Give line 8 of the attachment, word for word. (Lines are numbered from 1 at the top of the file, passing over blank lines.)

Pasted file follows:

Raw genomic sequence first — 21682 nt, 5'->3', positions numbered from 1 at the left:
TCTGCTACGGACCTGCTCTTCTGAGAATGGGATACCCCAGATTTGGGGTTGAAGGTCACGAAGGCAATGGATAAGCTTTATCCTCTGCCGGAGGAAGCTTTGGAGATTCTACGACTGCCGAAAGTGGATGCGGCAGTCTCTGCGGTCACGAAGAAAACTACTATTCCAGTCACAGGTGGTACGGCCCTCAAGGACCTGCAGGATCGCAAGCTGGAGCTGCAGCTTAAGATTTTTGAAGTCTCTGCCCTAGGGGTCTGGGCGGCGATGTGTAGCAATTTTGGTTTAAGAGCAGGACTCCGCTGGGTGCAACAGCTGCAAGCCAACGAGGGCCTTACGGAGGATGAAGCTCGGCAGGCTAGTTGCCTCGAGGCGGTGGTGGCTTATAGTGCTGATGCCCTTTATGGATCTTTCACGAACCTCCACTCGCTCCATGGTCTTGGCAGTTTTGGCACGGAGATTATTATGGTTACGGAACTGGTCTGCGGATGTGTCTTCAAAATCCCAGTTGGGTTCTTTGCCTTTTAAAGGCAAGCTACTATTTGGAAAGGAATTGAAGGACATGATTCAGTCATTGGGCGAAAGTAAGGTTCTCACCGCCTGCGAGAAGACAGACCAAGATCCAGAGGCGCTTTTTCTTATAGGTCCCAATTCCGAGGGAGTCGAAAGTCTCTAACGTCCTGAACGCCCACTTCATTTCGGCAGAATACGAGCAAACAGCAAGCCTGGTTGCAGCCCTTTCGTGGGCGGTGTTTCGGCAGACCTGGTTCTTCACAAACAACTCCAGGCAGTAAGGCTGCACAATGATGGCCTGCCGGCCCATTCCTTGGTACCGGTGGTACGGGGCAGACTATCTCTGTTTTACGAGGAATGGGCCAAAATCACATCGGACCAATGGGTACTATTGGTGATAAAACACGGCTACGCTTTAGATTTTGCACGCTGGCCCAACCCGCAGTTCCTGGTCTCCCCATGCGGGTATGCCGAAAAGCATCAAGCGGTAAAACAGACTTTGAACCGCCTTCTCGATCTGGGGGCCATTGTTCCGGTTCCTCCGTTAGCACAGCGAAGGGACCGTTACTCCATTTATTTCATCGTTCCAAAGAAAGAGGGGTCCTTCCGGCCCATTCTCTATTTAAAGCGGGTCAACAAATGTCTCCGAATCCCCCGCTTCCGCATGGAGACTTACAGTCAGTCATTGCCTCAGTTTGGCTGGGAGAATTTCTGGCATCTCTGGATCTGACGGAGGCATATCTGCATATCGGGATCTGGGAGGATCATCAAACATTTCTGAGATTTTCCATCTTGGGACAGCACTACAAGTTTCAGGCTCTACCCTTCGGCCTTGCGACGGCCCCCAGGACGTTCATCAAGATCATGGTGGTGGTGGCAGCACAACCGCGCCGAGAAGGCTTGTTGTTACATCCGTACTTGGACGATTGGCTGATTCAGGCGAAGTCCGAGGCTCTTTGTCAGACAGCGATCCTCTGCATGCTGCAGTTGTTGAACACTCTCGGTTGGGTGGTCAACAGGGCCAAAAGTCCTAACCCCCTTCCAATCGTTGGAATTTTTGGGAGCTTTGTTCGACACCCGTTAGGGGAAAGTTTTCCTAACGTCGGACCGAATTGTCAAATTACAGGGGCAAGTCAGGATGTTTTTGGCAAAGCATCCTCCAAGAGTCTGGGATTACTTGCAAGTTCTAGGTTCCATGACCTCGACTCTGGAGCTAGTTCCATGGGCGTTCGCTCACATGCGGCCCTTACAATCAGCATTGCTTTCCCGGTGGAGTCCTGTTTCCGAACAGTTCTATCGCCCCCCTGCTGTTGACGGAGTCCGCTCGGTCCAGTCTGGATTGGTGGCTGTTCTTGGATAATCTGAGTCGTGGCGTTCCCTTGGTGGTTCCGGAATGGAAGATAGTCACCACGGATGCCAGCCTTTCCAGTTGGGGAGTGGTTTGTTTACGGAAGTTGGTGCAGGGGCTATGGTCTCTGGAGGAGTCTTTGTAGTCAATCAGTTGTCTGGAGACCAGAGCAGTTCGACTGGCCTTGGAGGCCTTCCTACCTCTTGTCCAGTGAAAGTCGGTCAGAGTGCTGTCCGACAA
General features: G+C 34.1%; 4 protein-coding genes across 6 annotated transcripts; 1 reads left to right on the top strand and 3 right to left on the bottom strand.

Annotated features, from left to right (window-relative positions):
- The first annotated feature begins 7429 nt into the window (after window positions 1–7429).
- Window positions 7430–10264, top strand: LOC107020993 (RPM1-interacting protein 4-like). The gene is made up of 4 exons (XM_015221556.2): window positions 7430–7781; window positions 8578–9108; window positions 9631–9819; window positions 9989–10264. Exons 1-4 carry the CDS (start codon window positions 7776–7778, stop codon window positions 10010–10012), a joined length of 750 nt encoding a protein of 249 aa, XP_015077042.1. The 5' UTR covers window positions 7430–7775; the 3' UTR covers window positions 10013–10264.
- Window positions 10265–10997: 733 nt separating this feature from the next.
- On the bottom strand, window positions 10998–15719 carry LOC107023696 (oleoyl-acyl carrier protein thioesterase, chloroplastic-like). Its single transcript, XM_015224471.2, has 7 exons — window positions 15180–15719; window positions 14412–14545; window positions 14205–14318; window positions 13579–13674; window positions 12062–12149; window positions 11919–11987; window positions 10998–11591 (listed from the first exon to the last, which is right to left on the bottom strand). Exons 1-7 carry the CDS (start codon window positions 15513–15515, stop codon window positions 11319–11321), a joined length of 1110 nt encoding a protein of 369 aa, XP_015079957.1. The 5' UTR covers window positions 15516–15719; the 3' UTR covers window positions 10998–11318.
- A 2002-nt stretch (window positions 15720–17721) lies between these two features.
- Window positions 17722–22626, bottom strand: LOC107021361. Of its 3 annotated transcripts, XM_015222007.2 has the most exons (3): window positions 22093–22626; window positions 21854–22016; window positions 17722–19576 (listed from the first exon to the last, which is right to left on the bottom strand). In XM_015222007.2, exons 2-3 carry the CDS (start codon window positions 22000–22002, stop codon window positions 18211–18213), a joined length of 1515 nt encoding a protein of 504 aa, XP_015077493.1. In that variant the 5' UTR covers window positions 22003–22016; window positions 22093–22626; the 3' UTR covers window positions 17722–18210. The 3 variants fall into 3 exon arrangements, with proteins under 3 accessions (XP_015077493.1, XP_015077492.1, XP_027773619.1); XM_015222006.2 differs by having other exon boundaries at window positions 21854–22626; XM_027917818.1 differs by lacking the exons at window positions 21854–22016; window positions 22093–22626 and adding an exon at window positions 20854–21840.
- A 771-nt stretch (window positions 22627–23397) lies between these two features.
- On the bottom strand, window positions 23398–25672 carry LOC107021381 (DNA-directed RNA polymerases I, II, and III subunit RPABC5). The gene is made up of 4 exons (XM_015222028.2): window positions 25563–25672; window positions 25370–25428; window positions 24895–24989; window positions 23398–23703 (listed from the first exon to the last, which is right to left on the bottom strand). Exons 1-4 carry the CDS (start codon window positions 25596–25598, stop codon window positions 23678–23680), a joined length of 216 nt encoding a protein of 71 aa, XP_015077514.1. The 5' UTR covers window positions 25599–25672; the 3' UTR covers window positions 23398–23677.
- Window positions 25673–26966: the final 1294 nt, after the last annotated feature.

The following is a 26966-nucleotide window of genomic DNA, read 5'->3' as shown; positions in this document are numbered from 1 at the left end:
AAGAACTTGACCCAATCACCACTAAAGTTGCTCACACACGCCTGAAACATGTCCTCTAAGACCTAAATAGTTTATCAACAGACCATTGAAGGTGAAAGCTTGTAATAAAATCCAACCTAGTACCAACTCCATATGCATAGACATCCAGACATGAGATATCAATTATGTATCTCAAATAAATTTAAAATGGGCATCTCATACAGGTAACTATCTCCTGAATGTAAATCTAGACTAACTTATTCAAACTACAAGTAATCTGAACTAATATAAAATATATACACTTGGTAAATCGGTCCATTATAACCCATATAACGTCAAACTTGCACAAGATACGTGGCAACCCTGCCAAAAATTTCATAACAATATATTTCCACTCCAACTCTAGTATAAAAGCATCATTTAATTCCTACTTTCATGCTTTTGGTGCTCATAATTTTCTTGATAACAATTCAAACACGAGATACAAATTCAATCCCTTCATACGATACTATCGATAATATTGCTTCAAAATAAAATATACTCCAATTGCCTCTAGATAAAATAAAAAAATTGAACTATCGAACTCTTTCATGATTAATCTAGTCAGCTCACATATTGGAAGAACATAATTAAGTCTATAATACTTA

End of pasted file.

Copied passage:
- On the bottom strand, window positions 10998–15719 carry LOC107023696 (oleoyl-acyl carrier protein thioesterase, chloroplastic-like). Its single transcript, XM_015224471.2, has 7 exons — window positions 15180–15719; window positions 14412–14545; window positions 14205–14318; window positions 13579–13674; window positions 12062–12149; window positions 11919–11987; window positions 10998–11591 (listed from the first exon to the last, which is right to left on the bottom strand). Exons 1-7 carry the CDS (start codon window positions 15513–15515, stop codon window positions 11319–11321), a joined length of 1110 nt encoding a protein of 369 aa, XP_015079957.1. The 5' UTR covers window positions 15516–15719; the 3' UTR covers window positions 10998–11318.